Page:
So here’s steps 2 and 3 of project pig’s ear, and a quick new favorite technique (well, old technique actually) for pickled peppers.
First, there’s the issue of the recipe. David Lebovitz’s recipe for pickled peppers is actually adapted from Ruhlman’s, which is actually Michal Symon’s from Live to Cook. But instead of making a vinegar pickle, I opted for a natural one:
I picked a mix of sweet and medium hot peppers, quartered the red bell pepper, sliced the hot ones, quartered an onion, and threw 5-6 whole garlic cloves all together into a 5% brine (seasoned with a tsp of coriander seeds, 1/2 t brown mustard seeds, a few cloves, a bay leaf, and 1 dry red chili), weighted them down in the jar, and let them pickle in a cool basement for 7-8 days. That turned out nice. Mildly pickley, medium hot, really good flavor. I removed the vegetables, rinsed and sliced them thinly, boiled and cooled the brine, and repacked them into a smaller jar, added a touch of red pepper flakes to boost the heat, and covered with cooled brine to store in the fridge. This doesn’t exactly strike me as relish, although that’s what it tastes like, but it looks more like a slaw, although there’s no cabbage. It’s fresh, cruchy, salty, and spicy. Maybe it’s a salad.
After the 24 hour salt and spice cure, the ears went onto the grill for smoking, and to dry out, since throwing wet or gooey ear strips into hot oil is a recipe for huge mess. (Lesson learned last year when I first made them.) I opted to smoke-roast these over hickory chips (indirect) instead of cold smoking because it was raining yesterday, and it was the easier of the two setups. And smoking is a good idea, by the way. I recommend it. Whichever method you do, dry them out. If you don’t smoke them, put them in a low oven for an hour or two on parchment. The dryer they are, the better they’ll fry.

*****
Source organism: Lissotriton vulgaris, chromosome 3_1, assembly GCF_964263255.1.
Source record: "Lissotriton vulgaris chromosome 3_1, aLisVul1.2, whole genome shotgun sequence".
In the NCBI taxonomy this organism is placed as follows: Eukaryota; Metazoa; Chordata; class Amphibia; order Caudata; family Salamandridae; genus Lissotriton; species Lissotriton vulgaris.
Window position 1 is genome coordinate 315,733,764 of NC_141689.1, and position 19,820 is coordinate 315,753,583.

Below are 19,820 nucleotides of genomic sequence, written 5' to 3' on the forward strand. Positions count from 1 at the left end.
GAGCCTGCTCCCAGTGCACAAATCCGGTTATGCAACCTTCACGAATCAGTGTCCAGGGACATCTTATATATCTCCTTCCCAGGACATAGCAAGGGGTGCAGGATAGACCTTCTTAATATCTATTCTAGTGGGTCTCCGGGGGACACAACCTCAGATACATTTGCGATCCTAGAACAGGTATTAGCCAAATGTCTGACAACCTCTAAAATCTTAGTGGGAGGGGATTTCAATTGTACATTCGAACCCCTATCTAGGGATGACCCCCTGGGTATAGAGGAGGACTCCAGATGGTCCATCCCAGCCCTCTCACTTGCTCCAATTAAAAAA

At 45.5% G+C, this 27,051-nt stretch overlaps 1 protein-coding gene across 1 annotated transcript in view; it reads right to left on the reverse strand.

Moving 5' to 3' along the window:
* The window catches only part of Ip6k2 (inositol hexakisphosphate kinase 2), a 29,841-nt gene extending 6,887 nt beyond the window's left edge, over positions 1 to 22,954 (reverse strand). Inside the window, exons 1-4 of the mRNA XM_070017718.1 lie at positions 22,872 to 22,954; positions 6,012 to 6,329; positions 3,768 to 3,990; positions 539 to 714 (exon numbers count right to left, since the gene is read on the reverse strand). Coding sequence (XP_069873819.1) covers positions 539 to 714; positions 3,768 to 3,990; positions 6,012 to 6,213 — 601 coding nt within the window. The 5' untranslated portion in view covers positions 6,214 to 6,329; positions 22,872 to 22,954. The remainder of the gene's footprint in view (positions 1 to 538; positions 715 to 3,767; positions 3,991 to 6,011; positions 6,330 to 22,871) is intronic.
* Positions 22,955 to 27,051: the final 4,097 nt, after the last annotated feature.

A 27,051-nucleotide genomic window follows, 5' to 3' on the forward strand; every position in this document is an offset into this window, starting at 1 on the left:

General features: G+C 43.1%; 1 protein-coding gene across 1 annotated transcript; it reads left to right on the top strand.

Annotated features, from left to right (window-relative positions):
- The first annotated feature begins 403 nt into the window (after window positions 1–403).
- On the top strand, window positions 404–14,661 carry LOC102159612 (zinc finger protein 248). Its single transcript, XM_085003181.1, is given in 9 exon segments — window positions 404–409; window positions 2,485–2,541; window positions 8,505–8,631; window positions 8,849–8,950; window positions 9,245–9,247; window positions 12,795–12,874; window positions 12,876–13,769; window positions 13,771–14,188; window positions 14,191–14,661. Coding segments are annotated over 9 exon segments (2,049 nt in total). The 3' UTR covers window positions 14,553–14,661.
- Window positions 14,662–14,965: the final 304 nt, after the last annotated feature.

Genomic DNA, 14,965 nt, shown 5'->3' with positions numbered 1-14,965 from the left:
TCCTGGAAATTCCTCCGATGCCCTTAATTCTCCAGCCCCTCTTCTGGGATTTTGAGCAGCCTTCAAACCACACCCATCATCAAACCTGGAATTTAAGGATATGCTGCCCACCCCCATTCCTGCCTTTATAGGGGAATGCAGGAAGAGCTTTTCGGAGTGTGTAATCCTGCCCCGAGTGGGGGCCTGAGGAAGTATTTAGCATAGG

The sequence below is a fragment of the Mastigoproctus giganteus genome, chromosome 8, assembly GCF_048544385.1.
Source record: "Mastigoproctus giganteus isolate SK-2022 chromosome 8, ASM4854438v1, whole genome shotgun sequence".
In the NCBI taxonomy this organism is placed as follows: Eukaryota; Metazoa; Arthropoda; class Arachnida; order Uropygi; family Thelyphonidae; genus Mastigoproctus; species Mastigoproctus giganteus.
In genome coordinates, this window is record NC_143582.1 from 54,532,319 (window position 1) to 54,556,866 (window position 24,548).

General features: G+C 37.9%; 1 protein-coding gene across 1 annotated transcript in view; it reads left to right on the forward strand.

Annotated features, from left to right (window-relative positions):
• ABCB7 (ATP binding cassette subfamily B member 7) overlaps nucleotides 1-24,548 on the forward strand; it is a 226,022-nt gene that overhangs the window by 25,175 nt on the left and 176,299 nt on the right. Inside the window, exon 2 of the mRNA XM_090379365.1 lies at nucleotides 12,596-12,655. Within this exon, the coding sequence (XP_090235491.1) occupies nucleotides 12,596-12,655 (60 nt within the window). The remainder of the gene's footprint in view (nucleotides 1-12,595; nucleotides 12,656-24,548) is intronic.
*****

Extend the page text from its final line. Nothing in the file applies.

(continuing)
The smoke was a huge hit from a flavor perspective. It should come as no shock that the flavors of salt, orange zest, coriander, cinnamon, hickory, and pork go together. The house smelled great when they were in the pressure cooker, and they smelled like barbecue again yesterday, like wood smoke and bacon. This is such a great cold weather snack. *Mental note to make this again in the fall when there are leaves on the ground and apples in the house.
I cut these into strips because they were more of an appetizer for a pot-luck party. You could also cut each ear into only 3-4 pieces if you wanted larger “chips.”
I fried these in batches in rice bran oil, then removed them to paper towels to dry. They’re best right out of the fryer, and I found out today that they don’t travel so well. It happened to be pretty humid, and although reheating them in the oven helped a little bit, they were not nearly as good as when they were hot and crispy. (The kids loved ’em when they were fresh at home, and they were upset that I was taking them away to a party. Really.) The flavor was spot-on, but they got chewier with time, which not everyone was excited about. The combination with pickled peppers is straight out of Michael Symon’s Live to Cook. He loves pork and pickles in general, and the fatty/acidic combo of this dish in particular; the Crispy Pig’s Ear from Lola in Cleveland. I agree; these were really nice together.